TBI in Conversation: How Ukraine’s ‘Brave Bunnies’ conquered the world

TBI’s Mark Layton hears how Brave Bunnies creator Olga Cherepanova took her pre-school animated bunnies from the Ukraine and created a global success story.

Much like the adventurous rabbits at the heart of the show, 2D pre-school animation Brave Bunnies has been rapidly hopping across the world since its launch last year.

The series from Ukrainian animation studio Glowberry has been performing in the top three shows for children aged 4-6 years on PlusPlus in its native country, while also polling highly on Daekyo in South Korea, Israel’s HOP! and Milkshake! in the UK, among the more than 60 total countries it has sold to over the past 12 months or so.

Co-produced with Spanish animation studio Anima and distributed globally by the UK’s Aardman, the 52 x 7-minute series follows a family of courageous and curious bunnies as they seek adventure and exploration, travelling on their ‘Bunny Bus’, meeting, playing with and learning about new and interesting people (or rather, other animal friends) at each stop along the way.

Olga Cherepanova

The keys to success

Brave Bunnies creator Olga Cherepanova tells TBI that turning a children’s show into a global success requires a few key ingredients.

First and foremost is a strong and unique creative idea, which should be “something very simple, but which gives a lot of possibility for different stories,” as well as containing what Cherepanova calls the “big mission”.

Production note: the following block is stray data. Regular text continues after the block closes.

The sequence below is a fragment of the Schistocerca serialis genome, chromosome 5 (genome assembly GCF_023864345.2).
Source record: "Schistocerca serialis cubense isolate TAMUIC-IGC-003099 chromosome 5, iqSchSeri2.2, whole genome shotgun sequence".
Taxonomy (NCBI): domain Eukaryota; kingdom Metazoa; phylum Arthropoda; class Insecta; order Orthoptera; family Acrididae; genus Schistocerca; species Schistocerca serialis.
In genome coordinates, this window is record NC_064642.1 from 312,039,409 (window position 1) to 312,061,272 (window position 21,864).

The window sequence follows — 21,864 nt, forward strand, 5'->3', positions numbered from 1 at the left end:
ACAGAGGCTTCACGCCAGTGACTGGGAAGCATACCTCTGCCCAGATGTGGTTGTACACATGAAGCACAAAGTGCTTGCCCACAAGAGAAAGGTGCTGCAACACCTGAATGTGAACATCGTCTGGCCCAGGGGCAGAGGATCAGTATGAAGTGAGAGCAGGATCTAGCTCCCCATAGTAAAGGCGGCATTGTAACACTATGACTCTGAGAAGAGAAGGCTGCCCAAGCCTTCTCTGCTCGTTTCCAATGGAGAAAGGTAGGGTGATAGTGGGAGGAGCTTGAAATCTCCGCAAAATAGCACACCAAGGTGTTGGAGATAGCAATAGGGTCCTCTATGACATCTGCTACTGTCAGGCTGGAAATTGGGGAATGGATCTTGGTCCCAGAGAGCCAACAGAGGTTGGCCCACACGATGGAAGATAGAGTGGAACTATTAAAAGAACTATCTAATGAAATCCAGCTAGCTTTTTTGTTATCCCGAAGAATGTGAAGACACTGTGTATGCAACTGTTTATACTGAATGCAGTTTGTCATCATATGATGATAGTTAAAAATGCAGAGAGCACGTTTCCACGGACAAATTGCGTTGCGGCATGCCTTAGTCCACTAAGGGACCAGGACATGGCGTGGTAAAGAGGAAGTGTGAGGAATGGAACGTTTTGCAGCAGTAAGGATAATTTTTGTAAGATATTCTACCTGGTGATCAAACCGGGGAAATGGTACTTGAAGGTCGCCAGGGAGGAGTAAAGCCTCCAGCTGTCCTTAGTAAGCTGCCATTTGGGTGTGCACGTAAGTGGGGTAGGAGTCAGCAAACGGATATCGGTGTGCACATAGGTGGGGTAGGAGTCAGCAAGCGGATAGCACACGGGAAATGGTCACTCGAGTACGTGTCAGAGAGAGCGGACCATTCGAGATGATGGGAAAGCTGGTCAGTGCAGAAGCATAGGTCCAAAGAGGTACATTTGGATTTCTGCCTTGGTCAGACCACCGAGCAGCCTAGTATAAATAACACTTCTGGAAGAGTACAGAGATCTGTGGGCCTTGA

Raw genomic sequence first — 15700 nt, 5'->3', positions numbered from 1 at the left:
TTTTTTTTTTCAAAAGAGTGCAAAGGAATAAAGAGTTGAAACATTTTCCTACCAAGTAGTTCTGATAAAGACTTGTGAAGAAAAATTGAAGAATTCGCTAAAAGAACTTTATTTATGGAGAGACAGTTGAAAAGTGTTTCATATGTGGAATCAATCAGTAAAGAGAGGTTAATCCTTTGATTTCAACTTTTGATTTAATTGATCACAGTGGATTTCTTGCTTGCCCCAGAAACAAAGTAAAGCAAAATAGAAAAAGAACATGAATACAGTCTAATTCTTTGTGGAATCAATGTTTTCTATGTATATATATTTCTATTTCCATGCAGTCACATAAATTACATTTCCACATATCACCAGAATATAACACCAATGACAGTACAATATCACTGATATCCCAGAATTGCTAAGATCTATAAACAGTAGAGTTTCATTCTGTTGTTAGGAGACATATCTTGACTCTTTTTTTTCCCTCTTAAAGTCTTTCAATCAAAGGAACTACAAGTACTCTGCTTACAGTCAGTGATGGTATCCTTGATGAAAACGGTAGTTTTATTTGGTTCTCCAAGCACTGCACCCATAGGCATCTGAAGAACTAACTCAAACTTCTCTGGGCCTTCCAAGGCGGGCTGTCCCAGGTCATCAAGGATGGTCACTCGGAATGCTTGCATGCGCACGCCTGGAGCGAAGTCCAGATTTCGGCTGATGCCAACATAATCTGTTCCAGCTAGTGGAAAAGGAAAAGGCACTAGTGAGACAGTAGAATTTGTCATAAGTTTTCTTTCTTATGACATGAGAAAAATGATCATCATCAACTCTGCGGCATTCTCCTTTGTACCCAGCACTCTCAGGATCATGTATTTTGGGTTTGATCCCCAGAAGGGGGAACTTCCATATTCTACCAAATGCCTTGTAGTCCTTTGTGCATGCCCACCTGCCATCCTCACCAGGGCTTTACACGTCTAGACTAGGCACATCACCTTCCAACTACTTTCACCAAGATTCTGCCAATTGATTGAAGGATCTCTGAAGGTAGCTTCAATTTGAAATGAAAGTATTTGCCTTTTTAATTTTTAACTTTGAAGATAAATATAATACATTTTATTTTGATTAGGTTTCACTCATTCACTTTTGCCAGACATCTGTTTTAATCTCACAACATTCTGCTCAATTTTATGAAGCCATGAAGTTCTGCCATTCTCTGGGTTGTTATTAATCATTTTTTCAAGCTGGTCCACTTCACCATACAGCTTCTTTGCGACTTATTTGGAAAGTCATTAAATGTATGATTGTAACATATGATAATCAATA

In the case of Brave Bunnies, this is about “celebrating and accepting diversity,” she says, explaining: “Every kid who has that experience, to be accepted exactly how she or he is in childhood, usually behaves as a happy, open-minded person in their future life.

“In every episode, we try teach kids that if you meet somebody different, there is no labelling good or bad, it’s just different.”

After this comes “unique art” shares Cherepanova, noting “it’s very important to be at the level where they [the children] are interested in this type of art.” Next comes sound, with Cherepanova adding “I believe that the sound is 30% of success; music, voice-overing, dubbing should be excellent.”

When you have that, says the show creator, you need to find “a very professional creative team” and “the lucky chance to be in the right place at the right time.”

Gaining global perspectives

Having the right team, is essential, expands Cherepanova, who believes that: “If you would like to create something for the global world, you should have a multinational team.”

Brave Bunnies has a British director in Tim Fehrenbach, known for his work on kids shows such as Peppa Pig and Ben & Holly’s Little Kingdom, and Canadian executive story editor John van Bruggen, whose credits include Rev & Roll and Franklin, as well, of course, as its partnership with Spain’s Anima.

Cherepanova describes the alliance as “hugely important”, explaining: “If you would like to make it as a global business, you should find somebody who trusts you from the very beginning from another country. Because when you are very new – and for example, just as in the case of Glowberry – it is your first show, everybody would like to see that you have a partner that will ride on this ‘Bunny Bus’ with you.”

After an already fruitful year, the bunnies’ adventures are set to continue in 2022, with Cherepanova revealing that the second season, which is in development and pre-production, will include a “big surprise” for kids to avoid simply repeating what has come before.

Beyond that comes further growing the Brave Bunnies brand beyond the show through its merchandising partnerships with Spin Master and Penguin Random House, because, as Cherepanova notes: “We need to be wherever kids would like to play with their heroes; that is the secret, actually.”

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